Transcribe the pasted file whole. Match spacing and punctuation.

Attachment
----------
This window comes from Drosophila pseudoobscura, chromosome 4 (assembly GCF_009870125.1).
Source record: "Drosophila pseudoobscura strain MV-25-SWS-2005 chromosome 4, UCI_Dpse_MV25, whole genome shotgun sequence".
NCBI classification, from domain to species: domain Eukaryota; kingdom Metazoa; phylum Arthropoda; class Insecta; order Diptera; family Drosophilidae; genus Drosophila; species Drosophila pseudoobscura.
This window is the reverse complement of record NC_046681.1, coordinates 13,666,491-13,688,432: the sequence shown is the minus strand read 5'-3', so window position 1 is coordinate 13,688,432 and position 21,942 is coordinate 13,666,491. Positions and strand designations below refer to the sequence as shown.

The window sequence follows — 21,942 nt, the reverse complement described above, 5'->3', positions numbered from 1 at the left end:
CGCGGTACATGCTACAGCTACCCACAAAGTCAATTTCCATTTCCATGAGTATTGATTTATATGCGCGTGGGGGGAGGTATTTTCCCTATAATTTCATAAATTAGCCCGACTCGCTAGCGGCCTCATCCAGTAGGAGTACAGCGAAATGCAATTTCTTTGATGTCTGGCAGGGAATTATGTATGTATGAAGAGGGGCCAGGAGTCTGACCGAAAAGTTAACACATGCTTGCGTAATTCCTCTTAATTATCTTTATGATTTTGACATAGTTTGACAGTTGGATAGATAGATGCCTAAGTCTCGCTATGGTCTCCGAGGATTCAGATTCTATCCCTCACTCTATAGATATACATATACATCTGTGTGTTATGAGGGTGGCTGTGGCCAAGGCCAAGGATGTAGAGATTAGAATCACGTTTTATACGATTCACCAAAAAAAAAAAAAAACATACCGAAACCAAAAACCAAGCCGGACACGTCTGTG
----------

This window comes from Drosophila pseudoobscura, chromosome 4 (assembly GCF_009870125.1).
Source record: "Drosophila pseudoobscura strain MV-25-SWS-2005 chromosome 4, UCI_Dpse_MV25, whole genome shotgun sequence".
NCBI classification, from domain to species: domain Eukaryota; kingdom Metazoa; phylum Arthropoda; class Insecta; order Diptera; family Drosophilidae; genus Drosophila; species Drosophila pseudoobscura.
This window is the reverse complement of record NC_046681.1, coordinates 13,666,491-13,688,432: the sequence shown is the minus strand read 5'-3', so window position 1 is coordinate 13,688,432 and position 21,942 is coordinate 13,666,491. Positions and strand designations below refer to the sequence as shown.

The window sequence follows — 21,942 nt, the reverse complement described above, 5'->3', positions numbered from 1 at the left end:
CGCGGTACATGCTACAGCTACCCACAAAGTCAATTTCCATTTCCATGAGTATTGATTTATATGCGCGTGGGGGGAGGTATTTTCCCTATAATTTCATAAATTAGCCCGACTCGCTAGCGGCCTCATCCAGTAGGAGTACAGCGAAATGCAATTTCTTTGATGTCTGGCAGGGAATTATGTATGTATGAAGAGGGGCCAGGAGTCTGACCGAAAAGTTAACACATGCTTGCGTAATTCCTCTTAATTATCTTTATGATTTTGACATAGTTTGACAGTTGGATAGATAGATGCCTAAGTCTCGCTATGGTCTCCGAGGATTCAGATTCTATCCCTCACTCTATAGATATACATATACATCTGTGTGTTATGAGGGTGGCTGTGGCCAAGGCCAAGGATGTAGAGATTAGAATCACGTTTTATACGATTCACCAAAAAAAAAAAAAAACATACCGAAACCAAAAACCAAGCCGGACACGTCTGTG